justpaperskater and I exchange stories by giving each other a word which is the seed for the next correspondence. This is my response to her choice of “Bicycle.”
For years, the number haunted me. “314.” I’d see it on a door or in an area code (St. Louis, pretty uncommon in 70′s and 80′s New England) and I’d get a flash of recognition. Why? Whenever I’d ask someone what the number meant to them, they’d say “Well, it’s pi of course. 3.14.” But it wasn’t that. It was something else, and I had the strong feeling that I was never supposed to forget it.
About 30 years later, I finally figured out what it was: the code to my first bike lock. It was a very lightweight chain with a blue plastic cover and a three digit wheels. But in retrospect, it was my very first responsibility.
I didn’t want a bike. I preferred Big Wheels and other things that let me pretend I was doing something from a TV-show or movie. Bikes were mundane, and until ET came out, no one did adventurous things on bikes. But it didn’t take me long to realize the practicality of bikes, and soon I was riding all over Salem and the surrounding towns. A bike was freedom.
I had many bikes over the years, and my first paying job, delivering newspapers, depended on the two giant newspaper racks I had mounted to the back. Many stories were collected, too many for this blog post. But I will share this one.
In 1986, I had the chance to ride a bike from New Smyrna Beach to Palm Beach, Florida. It was organized by the Campus Crusade for Christ, an organization I knew little of then. Though I had been an atheist all my life, I gave Christianity a shot in college because my friends were involved. Riding bikes the length of Florida during spring break seemed like fun.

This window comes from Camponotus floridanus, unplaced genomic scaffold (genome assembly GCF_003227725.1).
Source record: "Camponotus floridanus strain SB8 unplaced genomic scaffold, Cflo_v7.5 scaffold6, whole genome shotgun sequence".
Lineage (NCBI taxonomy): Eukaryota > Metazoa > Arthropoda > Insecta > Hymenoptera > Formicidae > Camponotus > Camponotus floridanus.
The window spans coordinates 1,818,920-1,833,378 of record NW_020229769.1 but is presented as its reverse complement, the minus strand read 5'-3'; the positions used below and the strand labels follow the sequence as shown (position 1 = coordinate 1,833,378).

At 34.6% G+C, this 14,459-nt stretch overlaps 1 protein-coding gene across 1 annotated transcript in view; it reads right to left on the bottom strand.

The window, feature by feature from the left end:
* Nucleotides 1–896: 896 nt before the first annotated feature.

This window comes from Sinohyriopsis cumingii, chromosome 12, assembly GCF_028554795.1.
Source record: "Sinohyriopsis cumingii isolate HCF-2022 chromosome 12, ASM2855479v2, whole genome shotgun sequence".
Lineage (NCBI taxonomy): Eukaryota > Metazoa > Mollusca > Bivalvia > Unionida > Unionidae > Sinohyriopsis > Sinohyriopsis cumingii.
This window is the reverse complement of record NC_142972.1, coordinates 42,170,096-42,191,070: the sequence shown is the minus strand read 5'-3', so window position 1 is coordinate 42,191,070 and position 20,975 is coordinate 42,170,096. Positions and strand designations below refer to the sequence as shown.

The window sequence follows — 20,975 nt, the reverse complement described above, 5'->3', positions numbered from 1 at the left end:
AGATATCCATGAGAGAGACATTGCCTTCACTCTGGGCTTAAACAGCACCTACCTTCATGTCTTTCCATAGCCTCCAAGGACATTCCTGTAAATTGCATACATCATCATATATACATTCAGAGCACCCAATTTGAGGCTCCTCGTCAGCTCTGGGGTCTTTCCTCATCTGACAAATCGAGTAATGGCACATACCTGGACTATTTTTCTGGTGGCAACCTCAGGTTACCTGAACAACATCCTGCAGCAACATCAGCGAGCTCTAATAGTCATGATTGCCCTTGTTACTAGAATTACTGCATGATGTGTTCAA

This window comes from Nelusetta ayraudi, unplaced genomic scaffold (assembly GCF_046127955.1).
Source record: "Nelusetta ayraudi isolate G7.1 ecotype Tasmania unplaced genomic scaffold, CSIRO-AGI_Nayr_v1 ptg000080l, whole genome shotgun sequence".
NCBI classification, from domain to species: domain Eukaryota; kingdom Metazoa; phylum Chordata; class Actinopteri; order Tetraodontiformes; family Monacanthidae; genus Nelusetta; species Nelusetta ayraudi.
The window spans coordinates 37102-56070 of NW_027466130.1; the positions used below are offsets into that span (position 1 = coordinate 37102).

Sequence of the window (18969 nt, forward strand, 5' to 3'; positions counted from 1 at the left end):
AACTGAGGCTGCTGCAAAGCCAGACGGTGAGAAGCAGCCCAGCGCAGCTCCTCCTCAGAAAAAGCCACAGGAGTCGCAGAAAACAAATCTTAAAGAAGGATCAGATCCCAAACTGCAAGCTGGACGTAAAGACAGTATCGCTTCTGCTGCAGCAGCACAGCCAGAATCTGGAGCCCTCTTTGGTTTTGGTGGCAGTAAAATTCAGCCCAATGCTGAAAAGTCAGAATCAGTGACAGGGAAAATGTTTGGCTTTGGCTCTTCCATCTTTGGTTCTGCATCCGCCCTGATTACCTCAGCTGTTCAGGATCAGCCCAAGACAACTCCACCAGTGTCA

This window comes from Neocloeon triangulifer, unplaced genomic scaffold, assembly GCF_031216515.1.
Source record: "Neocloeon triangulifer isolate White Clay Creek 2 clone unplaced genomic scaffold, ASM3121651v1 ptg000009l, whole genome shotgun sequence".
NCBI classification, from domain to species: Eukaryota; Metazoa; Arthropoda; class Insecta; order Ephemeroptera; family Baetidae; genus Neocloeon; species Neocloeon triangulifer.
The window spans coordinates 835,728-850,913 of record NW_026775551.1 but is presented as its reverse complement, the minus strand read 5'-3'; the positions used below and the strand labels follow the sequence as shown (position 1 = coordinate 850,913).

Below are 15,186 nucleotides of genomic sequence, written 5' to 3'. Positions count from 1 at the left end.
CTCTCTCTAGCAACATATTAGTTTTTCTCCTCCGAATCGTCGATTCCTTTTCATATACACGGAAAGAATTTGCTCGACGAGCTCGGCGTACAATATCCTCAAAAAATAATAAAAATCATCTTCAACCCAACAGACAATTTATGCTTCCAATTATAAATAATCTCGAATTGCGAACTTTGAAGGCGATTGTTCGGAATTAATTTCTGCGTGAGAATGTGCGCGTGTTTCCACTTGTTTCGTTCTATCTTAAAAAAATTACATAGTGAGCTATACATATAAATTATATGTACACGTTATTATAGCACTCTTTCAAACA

We boarded a bus late a night, but it wasn’t any ordinary kind of bus. This old tour bus had over 1,000,000 miles on it, and it had been converted into a giant orgy mobile. I’m sure the organizers didn’t see it that way, but what would you call a bus that had seats on the bottom and a giant bed above? A cushioned platform for 40 people was suspended above the seats, and we all piled up there together. They called it “The Possum,” with the idea that passengers could all sleep inside while it drove all night long, the way a possum carries its young. Those were some of the best sleeping nights of my life. An old school bus filled with bikes and gear and cook shack followed us. It was called “The Camel.”
One peculiarity of this trip was that we had no plan. There was a destination and a date, but no scheduled locations for eating and sleeping. It was called “serendipity.” When I first heard this, it sounded a bit crazy and then I realized that the worst case would be that we’d all sleep on the bus. Also, being an evangelic group opened a network of churches and Christian-friendly businesses. We slept in some interesting places like a converted southern mansion, a retreat center, a campground draped with spanish moss, and the gymnasium of a Cocoa Beach high school.